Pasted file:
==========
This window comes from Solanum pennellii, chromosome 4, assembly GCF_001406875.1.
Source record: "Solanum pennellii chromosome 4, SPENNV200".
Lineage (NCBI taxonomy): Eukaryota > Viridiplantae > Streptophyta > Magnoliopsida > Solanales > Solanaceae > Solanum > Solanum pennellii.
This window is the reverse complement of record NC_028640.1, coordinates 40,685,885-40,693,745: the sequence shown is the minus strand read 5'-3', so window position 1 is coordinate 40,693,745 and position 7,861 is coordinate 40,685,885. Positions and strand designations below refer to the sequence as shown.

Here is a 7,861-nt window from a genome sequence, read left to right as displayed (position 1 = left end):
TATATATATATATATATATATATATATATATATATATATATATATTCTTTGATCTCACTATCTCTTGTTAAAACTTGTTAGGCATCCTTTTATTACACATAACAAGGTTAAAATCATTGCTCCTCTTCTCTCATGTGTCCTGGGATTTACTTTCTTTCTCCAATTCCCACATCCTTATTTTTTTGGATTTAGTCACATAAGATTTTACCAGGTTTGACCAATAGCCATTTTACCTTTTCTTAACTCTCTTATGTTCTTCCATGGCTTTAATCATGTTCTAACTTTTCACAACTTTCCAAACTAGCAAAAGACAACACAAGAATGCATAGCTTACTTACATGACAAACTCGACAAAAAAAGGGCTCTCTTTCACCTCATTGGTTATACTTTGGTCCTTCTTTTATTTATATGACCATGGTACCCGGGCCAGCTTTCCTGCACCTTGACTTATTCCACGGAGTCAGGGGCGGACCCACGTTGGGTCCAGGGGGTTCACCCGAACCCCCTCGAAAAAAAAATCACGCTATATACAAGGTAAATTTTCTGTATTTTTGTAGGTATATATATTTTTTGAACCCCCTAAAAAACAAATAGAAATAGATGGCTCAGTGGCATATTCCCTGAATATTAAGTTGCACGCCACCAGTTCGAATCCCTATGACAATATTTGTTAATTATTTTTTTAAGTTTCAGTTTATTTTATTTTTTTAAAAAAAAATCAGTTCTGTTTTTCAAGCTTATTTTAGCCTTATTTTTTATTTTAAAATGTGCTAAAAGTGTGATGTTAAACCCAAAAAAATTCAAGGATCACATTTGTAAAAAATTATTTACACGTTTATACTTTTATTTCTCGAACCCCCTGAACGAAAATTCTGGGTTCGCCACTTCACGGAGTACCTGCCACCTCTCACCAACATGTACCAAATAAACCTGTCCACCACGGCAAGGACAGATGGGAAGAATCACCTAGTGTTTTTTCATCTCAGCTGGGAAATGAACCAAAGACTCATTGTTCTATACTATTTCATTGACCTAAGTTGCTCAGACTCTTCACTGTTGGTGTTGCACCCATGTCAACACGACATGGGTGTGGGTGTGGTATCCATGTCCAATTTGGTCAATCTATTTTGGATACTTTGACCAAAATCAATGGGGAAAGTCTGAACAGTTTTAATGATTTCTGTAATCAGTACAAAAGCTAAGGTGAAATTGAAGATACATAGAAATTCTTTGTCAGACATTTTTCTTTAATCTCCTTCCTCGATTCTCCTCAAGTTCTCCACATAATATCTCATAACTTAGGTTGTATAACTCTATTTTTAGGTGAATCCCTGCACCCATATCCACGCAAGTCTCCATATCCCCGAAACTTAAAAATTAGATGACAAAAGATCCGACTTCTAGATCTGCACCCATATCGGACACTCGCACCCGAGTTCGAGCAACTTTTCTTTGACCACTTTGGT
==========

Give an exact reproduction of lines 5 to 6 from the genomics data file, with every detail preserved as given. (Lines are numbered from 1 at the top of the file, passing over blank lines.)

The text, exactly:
Here is a 7,861-nt window from a genome sequence, read left to right as displayed (position 1 = left end):
TATATATATATATATATATATATATATATATATATATATATATATTCTTTGATCTCACTATCTCTTGTTAAAACTTGTTAGGCATCCTTTTATTACACATAACAAGGTTAAAATCATTGCTCCTCTTCTCTCATGTGTCCTGGGATTTACTTTCTTTCTCCAATTCCCACATCCTTATTTTTTTGGATTTAGTCACATAAGATTTTACCAGGTTTGACCAATAGCCATTTTACCTTTTCTTAACTCTCTTATGTTCTTCCATGGCTTTAATCATGTTCTAACTTTTCACAACTTTCCAAACTAGCAAAAGACAACACAAGAATGCATAGCTTACTTACATGACAAACTCGACAAAAAAAGGGCTCTCTTTCACCTCATTGGTTATACTTTGGTCCTTCTTTTATTTATATGACCATGGTACCCGGGCCAGCTTTCCTGCACCTTGACTTATTCCACGGAGTCAGGGGCGGACCCACGTTGGGTCCAGGGGGTTCACCCGAACCCCCTCGAAAAAAAAATCACGCTATATACAAGGTAAATTTTCTGTATTTTTGTAGGTATATATATTTTTTGAACCCCCTAAAAAACAAATAGAAATAGATGGCTCAGTGGCATATTCCCTGAATATTAAGTTGCACGCCACCAGTTCGAATCCCTATGACAATATTTGTTAATTATTTTTTTAAGTTTCAGTTTATTTTATTTTTTTAAAAAAAAATCAGTTCTGTTTTTCAAGCTTATTTTAGCCTTATTTTTTATTTTAAAATGTGCTAAAAGTGTGATGTTAAACCCAAAAAAATTCAAGGATCACATTTGTAAAAAATTATTTACACGTTTATACTTTTATTTCTCGAACCCCCTGAACGAAAATTCTGGGTTCGCCACTTCACGGAGTACCTGCCACCTCTCACCAACATGTACCAAATAAACCTGTCCACCACGGCAAGGACAGATGGGAAGAATCACCTAGTGTTTTTTCATCTCAGCTGGGAAATGAACCAAAGACTCATTGTTCTATACTATTTCATTGACCTAAGTTGCTCAGACTCTTCACTGTTGGTGTTGCACCCATGTCAACACGACATGGGTGTGGGTGTGGTATCCATGTCCAATTTGGTCAATCTATTTTGGATACTTTGACCAAAATCAATGGGGAAAGTCTGAACAGTTTTAATGATTTCTGTAATCAGTACAAAAGCTAAGGTGAAATTGAAGATACATAGAAATTCTTTGTCAGACATTTTTCTTTAATCTCCTTCCTCGATTCTCCTCAAGTTCTCCACATAATATCTCATAACTTAGGTTGTATAACTCTATTTTTAGGTGAATCCCTGCACCCATATCCACGCAAGTCTCCATATCCCCGAAACTTAAAAATTAGATGACAAAAGATCCGACTTCTAGATCTGCACCCATATCGGACACTCGCACCCGAGTTCGAGCAACTTTTCTTTGACCACTTTGGT